ChiSox, Angels could spark upsets in AL

Although it seems destined for the American League playoffs to boil down to a Yankees-Red Sox showdown, the Angels and White Sox will look to disrupt the powers that be and try to knock off their respective opponents in the divisional series that started yesterday.

In the Angels-Yankees matchup, New York has the clear advantage at the plate with experienced, powerful hitters who’ve knocked in the second most runs in the league, behind only the Red Sox. Likewise, their hitters know how to work the count and have combined to walk 200 more times than the Angels.

However, what the Angels lack in power at the plate, they make up for on the bases. They lead the league with 154 swipes, led by versatile speedster Chone Figgins, who has nabbed 62 bases while appearing in every position except pitcher, first base and catcher. Although their second leading RBI man, Garret Anderson, has been nursing a sore back, all-world outfielder Vladimir Guerrero will have to come up as big as he has all season for the Angels.

Each team has a solid bullpen, so don’t expect too many late-game heroics in this series. By moving former starter Kelvim Escobar to the pen, Angel’s manager Mike Scioscia adds another strikeout specialist to help set up closer Francisco Rodriguez finish games. The Yankees still have the greatest postseason closer of all time in Mariano Rivera and former closer turned setup man, Tom Gordon.

The starting pitching is the question mark in this series. Because the Angels have the advantage of getting their starting rotation in line, they get the nod here. That means leading Cy Young candidate and 20-game winner, Bartolo Colon, will get a chance to pitch two games if the series goes to five. He’ll be followed by John Lackey, whose 199 strikeouts rank him third in the league, and Jarrod Washburn, who will start game three on the road, where he sports a 2.65 ERA.

The Yankees will rely on late-season acquisition, Shawn Chacon, who has given up just two runs in his last four outings and journeyman Aaron Small, who has won his first 10 decisions since resurrecting his career. In addition, the Yanks will look to get a strong start from Randy Johnson who has gone 4-0 in September, but will not be available until game three. For game one, the Yanks will go with Mike Mussina, who has had some recent elbow problems, but will come into the game on six days rest. The Yanks may not get enough from their starting rotation so I’ll take the Angels in this series.

Boston-Chicago: For the Red Sox, the good news is that their first round opponents, the White Sox, have not won a postseason series since 1917. However, Boston fans know full well that baseball curses are not meant to last forever.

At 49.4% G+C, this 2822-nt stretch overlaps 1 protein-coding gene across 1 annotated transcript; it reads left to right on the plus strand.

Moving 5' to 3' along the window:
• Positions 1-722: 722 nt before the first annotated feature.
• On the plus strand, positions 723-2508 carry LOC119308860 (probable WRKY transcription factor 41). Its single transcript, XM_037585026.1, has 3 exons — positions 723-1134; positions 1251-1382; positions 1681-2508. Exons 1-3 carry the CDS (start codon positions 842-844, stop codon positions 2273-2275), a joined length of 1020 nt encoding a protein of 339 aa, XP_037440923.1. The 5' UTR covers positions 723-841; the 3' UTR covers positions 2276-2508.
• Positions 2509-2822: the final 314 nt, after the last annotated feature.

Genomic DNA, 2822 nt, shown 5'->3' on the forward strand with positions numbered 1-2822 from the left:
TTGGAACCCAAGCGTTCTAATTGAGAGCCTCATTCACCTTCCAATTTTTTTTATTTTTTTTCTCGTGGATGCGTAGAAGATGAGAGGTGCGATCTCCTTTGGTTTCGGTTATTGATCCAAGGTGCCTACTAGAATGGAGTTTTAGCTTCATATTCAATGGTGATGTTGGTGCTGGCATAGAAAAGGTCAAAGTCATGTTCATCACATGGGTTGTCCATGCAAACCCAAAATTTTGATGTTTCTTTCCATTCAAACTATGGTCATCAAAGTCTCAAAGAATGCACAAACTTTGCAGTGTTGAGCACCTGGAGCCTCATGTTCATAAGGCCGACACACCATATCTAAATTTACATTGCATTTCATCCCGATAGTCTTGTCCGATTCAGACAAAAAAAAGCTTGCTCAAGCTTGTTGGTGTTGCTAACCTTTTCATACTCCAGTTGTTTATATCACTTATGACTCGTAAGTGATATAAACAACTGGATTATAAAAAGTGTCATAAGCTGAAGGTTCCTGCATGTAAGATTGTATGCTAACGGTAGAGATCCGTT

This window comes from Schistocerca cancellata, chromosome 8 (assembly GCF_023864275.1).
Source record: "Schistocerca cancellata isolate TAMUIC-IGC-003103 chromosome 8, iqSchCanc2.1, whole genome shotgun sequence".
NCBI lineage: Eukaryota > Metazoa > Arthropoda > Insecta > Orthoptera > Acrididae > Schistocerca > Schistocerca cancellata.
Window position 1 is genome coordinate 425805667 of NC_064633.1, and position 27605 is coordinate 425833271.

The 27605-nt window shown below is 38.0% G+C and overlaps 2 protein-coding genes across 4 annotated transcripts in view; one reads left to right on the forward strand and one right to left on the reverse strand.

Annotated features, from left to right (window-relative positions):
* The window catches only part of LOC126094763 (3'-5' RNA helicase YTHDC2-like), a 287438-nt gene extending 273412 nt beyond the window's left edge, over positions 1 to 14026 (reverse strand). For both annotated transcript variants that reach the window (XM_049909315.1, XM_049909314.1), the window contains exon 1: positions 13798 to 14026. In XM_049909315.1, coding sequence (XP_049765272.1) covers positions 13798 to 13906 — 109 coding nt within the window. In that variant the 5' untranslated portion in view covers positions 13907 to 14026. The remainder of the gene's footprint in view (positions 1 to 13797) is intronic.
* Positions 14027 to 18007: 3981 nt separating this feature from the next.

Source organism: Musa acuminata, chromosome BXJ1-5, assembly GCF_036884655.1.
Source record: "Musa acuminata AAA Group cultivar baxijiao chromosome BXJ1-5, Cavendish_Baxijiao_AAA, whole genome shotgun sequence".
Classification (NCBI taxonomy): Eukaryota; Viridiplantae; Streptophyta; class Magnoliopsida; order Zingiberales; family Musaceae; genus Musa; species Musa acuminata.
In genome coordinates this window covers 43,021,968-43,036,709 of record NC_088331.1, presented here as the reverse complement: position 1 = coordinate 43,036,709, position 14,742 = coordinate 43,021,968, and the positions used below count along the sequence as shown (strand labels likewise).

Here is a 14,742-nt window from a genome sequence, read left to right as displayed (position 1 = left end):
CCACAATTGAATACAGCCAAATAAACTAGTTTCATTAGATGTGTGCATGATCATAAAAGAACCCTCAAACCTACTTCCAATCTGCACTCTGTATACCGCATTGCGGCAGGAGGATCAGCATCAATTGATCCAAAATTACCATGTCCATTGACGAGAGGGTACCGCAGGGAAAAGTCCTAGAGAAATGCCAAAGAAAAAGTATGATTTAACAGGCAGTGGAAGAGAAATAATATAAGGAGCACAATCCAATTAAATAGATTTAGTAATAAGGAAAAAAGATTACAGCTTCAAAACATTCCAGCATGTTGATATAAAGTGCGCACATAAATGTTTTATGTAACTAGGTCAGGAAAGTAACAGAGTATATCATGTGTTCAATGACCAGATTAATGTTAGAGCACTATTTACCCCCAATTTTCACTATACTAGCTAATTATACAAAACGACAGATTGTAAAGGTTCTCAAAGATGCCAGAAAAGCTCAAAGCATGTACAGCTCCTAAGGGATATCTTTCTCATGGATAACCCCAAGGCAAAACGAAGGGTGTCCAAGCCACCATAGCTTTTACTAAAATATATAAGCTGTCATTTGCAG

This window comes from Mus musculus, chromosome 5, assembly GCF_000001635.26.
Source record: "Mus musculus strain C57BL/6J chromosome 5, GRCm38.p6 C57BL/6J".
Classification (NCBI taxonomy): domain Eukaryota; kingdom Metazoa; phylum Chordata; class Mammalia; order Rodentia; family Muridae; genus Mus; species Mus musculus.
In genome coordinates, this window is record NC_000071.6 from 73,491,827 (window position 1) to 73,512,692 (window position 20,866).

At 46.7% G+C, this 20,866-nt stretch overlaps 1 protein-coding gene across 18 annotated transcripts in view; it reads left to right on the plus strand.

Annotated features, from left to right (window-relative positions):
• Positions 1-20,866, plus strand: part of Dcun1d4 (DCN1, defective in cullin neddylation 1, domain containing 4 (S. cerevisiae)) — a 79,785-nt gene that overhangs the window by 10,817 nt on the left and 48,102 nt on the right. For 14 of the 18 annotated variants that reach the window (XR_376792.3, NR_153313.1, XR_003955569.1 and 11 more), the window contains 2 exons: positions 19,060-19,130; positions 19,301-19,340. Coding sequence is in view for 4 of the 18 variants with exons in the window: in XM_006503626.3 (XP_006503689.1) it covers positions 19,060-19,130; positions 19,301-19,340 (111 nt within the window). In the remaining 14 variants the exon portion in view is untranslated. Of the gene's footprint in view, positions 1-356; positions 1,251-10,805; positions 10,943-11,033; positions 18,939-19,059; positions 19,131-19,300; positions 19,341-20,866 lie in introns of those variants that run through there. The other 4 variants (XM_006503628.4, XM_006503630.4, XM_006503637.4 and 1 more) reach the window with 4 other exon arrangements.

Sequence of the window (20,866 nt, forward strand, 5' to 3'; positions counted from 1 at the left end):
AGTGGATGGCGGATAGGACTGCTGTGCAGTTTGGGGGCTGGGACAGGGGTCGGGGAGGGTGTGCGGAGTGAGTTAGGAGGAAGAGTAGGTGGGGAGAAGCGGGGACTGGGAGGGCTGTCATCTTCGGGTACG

Although nearly blowing a 15-game divisioanl lead, the White Sox pulled it together late in the season and have won eight of their last 10 games, including a season ending sweep of the Indians. Moreover, the White Sox know how to win close games, going 35-18 in games decided by one run, and their starting pitching should keep them in this series.

Former Yankees pitcher Jose Contreras has beecome the staff’s ace, winning his last eight starts while allowing just seven runs in his last five outings. He will be followed by soft-tosser Mark Buehrle, who was pounded for six runs on 12 hits the last time he faced Boston, and Freddy Garcia, who has won his last two outings.

The Red Sox bring to plate the most productive lineup in baseball, scoring a run more per game than the White Sox. Boston features a pair of intimidating hitters in leading MVP candidate David Ortiz, who has an uncanny knack for coming up with clutch hits, and outfielder Manny Ramirez. The duo has combined to hit 92 homeruns and 292 RBI this season.

However, the Red Sox starting pitching has been less than impressive this year and they are without a starting pitcher with an ERA below 4.00. In addition, Curt Schilling, has been slow to regain last season’s form, posting an ugly 5.69 ERA and a mediocre 8-8 record this season.

The bullpen has been the Achilles heel for the Red Sox. With Keith Foulke done for the season, Mike Timlin has stepped in as the interim closer and has been less than reliable, going 12 for 19 in save opportunities. With a thin group of middle relievers, Boston will have to rely on rookie Jon Papelbon to pitch critical innings.

On the other side however, the White Sox will rely on rookie closer Bobby Jenks to finish off games. Jenks will be helped, though, by former closer Dustin Hermanson, who will be available for late-inning relief. White Sox manager Ozzie Guillen has said he will retire if Chicago wins the World Series. Despite the lack of playoff experience, Guillen may be headed for early retirement as the Sox take the series.

First round predictions: Chicago in five, LA-Anaheim in five.